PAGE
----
At the time of this writing, the Department of National Marine Fisheries is considering weakening the strong anti-finning regulations we have fought for since 2000. Shark fisheries on the east coast are joining suit against our California law so that they can sell shark fins to Asia. The US is still the largest shark fin exporter outside of Asia.
    - See more at: http://www.earthtimes.org/conservation/shark-stewards-project-report/2380/#XxyujrzWHuCHSMWw.30
    Shark Stewards Project Report
    By David McGuire David McGuire – 15 Jun 2013 7:10:8 GMT
    Shark Stewards Project Report
    The Great Hammerhead, Sphyrna mokarran, is only one of the threatened hammerhead species and one of too many sharks that are rapidly disappearing as the essential top predators; Hammerhead shark image; Credit: © Shutterstock
    A little over ten years ago while diving and filming in the South Pacific I witnessed something so beautiful and so terrible it changed the course of my life. While on a sailing expedition visiting remote South Pacific reefs I discovered the magic of diving with hundreds of sharks in wild ecosystems. While documenting marine wildlife and coral reefs, we dived islands with so many sharks the experience was eye popping. But as we sailed west, we encountered islands with few or no sharks where they should have been abundant. These islands in the Tuamotu Archipelago of French Polynesia (which includes Tahiti) are remote, lightly populated and lightly fished. What happened to all the sharks?
    Shark Finning
    Sailing between islands we encountered fishing boats with longlines set for tuna but which also caught scores of sharks. Normally the crew would release these but instead they were killing sharks for the fins and discarding the rest of the fish. The concept that anyone would do this, much less a culture where sharks have been considered demigods was incomprehensible.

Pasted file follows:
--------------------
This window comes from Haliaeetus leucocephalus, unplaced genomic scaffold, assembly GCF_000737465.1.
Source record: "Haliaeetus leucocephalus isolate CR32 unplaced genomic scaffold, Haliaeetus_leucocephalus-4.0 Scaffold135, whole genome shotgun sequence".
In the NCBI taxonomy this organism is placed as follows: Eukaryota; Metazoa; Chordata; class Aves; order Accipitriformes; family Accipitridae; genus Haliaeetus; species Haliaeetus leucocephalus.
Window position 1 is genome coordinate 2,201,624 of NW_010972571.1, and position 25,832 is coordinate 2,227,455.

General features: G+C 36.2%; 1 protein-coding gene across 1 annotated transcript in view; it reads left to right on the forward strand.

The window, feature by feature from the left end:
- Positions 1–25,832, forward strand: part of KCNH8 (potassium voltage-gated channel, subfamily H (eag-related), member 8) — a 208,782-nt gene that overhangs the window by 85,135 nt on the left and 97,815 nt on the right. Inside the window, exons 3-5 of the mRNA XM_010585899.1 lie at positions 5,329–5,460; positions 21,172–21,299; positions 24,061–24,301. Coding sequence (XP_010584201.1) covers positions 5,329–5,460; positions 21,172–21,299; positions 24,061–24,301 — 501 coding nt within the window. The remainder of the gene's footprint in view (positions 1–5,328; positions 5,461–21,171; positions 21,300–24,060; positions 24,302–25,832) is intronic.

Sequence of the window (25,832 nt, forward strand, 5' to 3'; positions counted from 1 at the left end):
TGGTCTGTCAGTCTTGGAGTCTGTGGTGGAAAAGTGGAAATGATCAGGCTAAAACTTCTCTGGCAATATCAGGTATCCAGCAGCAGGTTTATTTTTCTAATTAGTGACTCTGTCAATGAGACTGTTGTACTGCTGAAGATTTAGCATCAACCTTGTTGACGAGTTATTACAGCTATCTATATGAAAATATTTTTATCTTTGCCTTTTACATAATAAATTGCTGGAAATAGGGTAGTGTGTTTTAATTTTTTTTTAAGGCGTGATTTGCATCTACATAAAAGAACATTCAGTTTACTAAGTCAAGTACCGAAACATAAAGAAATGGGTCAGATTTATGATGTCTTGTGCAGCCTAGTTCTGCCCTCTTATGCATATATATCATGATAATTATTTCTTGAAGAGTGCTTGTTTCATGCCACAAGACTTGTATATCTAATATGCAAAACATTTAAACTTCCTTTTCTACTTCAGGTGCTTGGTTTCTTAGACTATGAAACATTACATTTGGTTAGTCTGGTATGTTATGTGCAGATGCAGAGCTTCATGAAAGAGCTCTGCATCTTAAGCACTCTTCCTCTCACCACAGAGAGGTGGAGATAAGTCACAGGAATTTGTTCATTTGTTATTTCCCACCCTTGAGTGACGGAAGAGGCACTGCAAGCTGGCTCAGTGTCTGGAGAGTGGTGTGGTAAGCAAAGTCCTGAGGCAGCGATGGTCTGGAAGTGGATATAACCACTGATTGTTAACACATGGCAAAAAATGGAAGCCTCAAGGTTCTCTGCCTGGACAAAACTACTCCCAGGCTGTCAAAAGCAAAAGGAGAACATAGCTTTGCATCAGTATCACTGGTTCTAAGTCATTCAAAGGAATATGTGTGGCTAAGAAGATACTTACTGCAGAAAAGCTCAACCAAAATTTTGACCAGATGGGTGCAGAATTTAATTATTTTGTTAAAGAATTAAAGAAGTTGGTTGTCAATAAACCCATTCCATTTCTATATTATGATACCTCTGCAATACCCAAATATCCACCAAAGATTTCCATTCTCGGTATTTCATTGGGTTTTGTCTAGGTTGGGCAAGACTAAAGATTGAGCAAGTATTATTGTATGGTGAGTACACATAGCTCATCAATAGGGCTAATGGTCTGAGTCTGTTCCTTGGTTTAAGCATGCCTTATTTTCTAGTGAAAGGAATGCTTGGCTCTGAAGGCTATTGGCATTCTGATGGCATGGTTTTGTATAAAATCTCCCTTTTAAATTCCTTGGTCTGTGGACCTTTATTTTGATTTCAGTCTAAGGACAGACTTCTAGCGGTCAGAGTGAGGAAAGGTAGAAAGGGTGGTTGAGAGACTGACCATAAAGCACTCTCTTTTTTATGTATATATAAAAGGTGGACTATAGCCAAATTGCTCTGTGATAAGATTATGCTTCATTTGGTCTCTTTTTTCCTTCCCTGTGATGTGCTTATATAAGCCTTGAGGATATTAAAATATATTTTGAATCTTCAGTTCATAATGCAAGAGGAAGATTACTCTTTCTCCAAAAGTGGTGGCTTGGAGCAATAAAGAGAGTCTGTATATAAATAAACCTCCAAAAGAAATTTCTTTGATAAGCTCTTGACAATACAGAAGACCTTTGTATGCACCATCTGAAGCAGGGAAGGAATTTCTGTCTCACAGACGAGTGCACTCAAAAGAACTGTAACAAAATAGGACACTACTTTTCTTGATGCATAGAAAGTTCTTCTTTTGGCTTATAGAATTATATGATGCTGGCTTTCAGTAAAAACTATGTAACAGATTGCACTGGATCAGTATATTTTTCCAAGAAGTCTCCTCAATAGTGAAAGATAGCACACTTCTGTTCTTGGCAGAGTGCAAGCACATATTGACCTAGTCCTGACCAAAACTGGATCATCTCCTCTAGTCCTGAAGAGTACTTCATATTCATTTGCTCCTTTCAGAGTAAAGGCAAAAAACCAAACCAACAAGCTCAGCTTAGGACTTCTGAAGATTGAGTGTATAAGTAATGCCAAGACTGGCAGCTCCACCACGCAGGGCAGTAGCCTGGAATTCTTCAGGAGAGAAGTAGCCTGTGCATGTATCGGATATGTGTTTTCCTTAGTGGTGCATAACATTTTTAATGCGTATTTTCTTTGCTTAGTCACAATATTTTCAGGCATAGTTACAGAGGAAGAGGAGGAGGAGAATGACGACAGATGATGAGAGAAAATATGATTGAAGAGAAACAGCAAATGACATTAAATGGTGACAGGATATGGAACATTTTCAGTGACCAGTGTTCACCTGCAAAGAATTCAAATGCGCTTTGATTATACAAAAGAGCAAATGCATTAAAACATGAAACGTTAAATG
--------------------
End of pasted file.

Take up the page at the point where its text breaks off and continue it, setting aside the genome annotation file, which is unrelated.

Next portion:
Entering the main commercial Port of Papeete on the island of Tahiti, we witnessed the smaller French flagged tuna vessels unloading their catch to a Taiwan – flagged mother ship. The waterline lowered steadily as the small boats unloaded yellowfin tuna. Not a single shark carcass appeared yet hundreds of shark fins drying in the hot tropical sun lined the ship’s railing. I learned these shark fins were destined for Hong Kong and China as the staple in the delicacy shark fin soup.
    Later we observed huge tuna ships casting 50 miles of longlines across the open sea hauling in tuna but also marine mammals, sea turtles and of course sharks. Investigation revealed that tens of millions of sharks are being killed for their fins to supply the shark fin trade to make the Asian delicacy Shark Fin Soup.
    Shark finning is the process of catching the shark, slicing away the fins and discarding the shark-which can still be alive – back into the sea to bleed to death or drown. This cruel and wholly unsustainable fishing method is leading to the destruction of ocean ecosystems on which we rely. The shark meat is only worth pennies on the pound, and the urea in shark meat can spoil the more profitable catch of other species, but the fins can bring thousands of dollars to a fisherman, and at over $500 a pound, much more to the shark fin traders.
    Demand for Fin is Linked to Economics
    Once reserved for the emperors and nobility, this ancient Chinese delicacy had become popular with the newly affluent Chinese and the demand for the fin has escalated to epic proportions.
    Shark fin soup is considered a symbol of status and is now consumed by hundreds of millions of people at weddings, banquets and other special occasions where honour is given to the recipient.
    This fad among the middle classes and more affluent is akin to elephant ivory and the demand for the product is leading to overfishing of shark populations and even the poaching of protected areas for this product. We are losing the great sharks of the ocean, and like a house of cards, removing these predators is creating ecosystem collapse.
    Returning to the States in 2006 we interviewed several top shark experts to make a documentary Shark Stewards of the Reef, to help expose the threats to sharks. We learned why sharks are so important to the health and the balance of the ocean. We revealed that the demand for shark fin soup is creating a gold rush for shark fin leading to the fishing practice called shark finning. Hence, Shark Stewards was born. Dedicated to protecting ocean health by saving sharks, we fight for sharks through shark fin trade bans, better fishing policy and activism.
    Shark Fin Gold Rush